Evergreen Park Can Take Lessons From Another Possible Mall Vision
St. Charles commissioned a study to look at options for its downtrodden mall. Maybe Evergreen Park should do the same for the Plaza
See if this sounds familiar: A medium-sized Chicago suburb with a failed regional mall desperately wants to redevelop that mall into an economic engine. The mall property is privately held, and the community has little actual control over what happens to it, beyond reviewing plans the owner submits to the village. The longer the status quo drags on, the more of an eyesore the mall becomes.
I could be describing The Plaza at 95th Street and Western Avenue in Evergreen Park. I could also be describing the Charlestowne Mall at North Avenue and Kirk Road in St. Charles. Both malls are struggling, both towns are seeking solutions for them. There's one big difference, though. St. Charles is proactively coming up with potential plans for the site. Thus far – publicly, at least – Evergreen Park seems content to wait for a proposal from a developer.
Actually, the options laid out by consulting firm Houseal Lavigne are part of a broader consideration of economic and planning issues facing St. Charles' primary east side industrial and retail area, known at the East Gateway Subarea. So not only is St. Charles actively soliciting options for revitalizing its mall, it's doing so within the context of a broader economic and development plan.
Read the full St. Charles plan by clicking on the PDF to the right.
St. Charles is not Evergreen Park. However the fact that St. Charles is planning in this manner is instructive. In the Tribune story, the village's community development director Rita Tungare said, "All we can do is establish a vision. This may seem unrealistic today, it may seem futuristic in some ways. It's not saying the city is going to go out and purchase all this property. But it looks beyond today to what could be in 10, 15, 20 years."
That kind of approach is critical for towns in a competitive and challenging economic environment.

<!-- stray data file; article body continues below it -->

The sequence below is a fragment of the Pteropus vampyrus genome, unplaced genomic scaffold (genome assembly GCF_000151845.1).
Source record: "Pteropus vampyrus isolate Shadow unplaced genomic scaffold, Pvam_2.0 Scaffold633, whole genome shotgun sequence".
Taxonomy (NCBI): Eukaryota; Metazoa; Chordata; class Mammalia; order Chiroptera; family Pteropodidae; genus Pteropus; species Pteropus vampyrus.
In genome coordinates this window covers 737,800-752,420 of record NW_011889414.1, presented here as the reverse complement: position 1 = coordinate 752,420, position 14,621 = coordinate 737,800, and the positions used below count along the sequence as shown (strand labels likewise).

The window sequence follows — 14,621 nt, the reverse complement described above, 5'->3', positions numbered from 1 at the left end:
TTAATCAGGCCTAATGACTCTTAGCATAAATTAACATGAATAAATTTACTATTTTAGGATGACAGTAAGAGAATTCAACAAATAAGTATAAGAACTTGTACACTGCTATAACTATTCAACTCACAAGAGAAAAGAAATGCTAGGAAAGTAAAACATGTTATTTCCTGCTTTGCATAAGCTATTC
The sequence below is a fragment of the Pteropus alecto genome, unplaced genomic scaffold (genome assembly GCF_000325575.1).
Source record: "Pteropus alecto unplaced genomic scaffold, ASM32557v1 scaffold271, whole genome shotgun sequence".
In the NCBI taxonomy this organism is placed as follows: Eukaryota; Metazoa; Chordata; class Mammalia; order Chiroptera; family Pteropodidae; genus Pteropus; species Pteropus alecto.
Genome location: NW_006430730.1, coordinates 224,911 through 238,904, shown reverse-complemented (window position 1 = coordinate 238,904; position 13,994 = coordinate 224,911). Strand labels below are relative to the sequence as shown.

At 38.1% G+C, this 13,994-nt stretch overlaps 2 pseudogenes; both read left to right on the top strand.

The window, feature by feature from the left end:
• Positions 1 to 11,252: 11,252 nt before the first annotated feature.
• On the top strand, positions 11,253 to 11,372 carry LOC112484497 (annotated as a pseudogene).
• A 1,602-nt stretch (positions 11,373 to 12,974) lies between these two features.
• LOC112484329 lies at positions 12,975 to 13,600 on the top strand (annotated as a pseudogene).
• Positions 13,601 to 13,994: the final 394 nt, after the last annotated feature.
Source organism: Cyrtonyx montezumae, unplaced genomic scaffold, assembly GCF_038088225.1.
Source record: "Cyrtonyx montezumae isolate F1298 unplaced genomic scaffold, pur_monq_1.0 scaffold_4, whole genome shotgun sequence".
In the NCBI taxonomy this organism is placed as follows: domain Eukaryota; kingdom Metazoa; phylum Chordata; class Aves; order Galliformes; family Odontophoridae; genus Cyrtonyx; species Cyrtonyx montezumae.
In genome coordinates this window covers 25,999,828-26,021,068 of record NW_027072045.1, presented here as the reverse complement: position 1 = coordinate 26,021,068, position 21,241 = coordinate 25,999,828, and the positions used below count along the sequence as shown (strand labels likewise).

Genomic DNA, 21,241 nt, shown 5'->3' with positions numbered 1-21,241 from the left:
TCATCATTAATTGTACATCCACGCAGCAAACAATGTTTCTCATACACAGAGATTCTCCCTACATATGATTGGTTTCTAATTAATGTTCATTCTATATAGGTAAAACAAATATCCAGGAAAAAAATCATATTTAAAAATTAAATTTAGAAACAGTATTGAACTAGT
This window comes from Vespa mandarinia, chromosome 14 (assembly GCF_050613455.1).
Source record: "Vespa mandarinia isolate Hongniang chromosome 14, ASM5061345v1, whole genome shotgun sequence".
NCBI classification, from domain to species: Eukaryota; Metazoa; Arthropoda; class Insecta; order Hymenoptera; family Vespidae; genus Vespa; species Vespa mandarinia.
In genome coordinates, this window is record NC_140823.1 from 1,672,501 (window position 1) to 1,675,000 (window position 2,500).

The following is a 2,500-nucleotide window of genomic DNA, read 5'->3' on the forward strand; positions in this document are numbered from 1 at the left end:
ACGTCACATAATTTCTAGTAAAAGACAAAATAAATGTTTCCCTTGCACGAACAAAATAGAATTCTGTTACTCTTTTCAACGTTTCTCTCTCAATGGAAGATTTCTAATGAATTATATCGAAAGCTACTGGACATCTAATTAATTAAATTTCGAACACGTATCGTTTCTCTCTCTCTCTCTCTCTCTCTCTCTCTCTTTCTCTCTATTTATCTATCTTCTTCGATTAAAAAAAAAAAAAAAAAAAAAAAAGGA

Not all of the St. Charles plan is as forward-thinking as that quote might lead you to believe. The overall plan for the so-called Main Street corridor (Route 64/North Avenue) still predicts a car-centric future, which I think is not as likely as it once was. But looking at the plan for the Charlestowne Mall specifically offers some interesting ideas, potentially, for the Plaza. They are ideas we have contemplated in this space before.
The meat of the mall proposals is on page 7. One would preserve much of the existing mall but convert the main east-west axis of the mall to a street. Another would segment the mall into retail and entertainment/events uses. The third option is to me the most intriguing. It imagines a town center, with street access throughout the site bringing people into a central town square. Unfortunately, Houseal Lavigne seems to downplay the benefits – preserving the primary tenant spaces as anchors around which other space can be built and the creation of a central community space – while playing up the disruption to the existing mall and the lack of improvement of the appearance from "primary corridors" North Avenue and Kirk Road.
The mall should be intruded upon. Little about regional indoor malls holds any promise for the future. Tearing down the meat of a mall to build a town center to me is a great trade. As for how the mall would look from the "primary corridors," that can be addressed with separate development along those corridors. The purpose of a town center isn't to look appealing from an arterial street, it's to provide an economic, social and residential heart for a community.
St. Charles already has a vibrant downtown. Redevelopment of the east side would merely complement that. Evergreen Park needs a downtown, and the area needs a town center. The village could do worse than contemplating something similar to what St. Charles has done here with this plan and the accompanying feasibility study. Do these things cost money? Yes. But it can also be costly not to do it.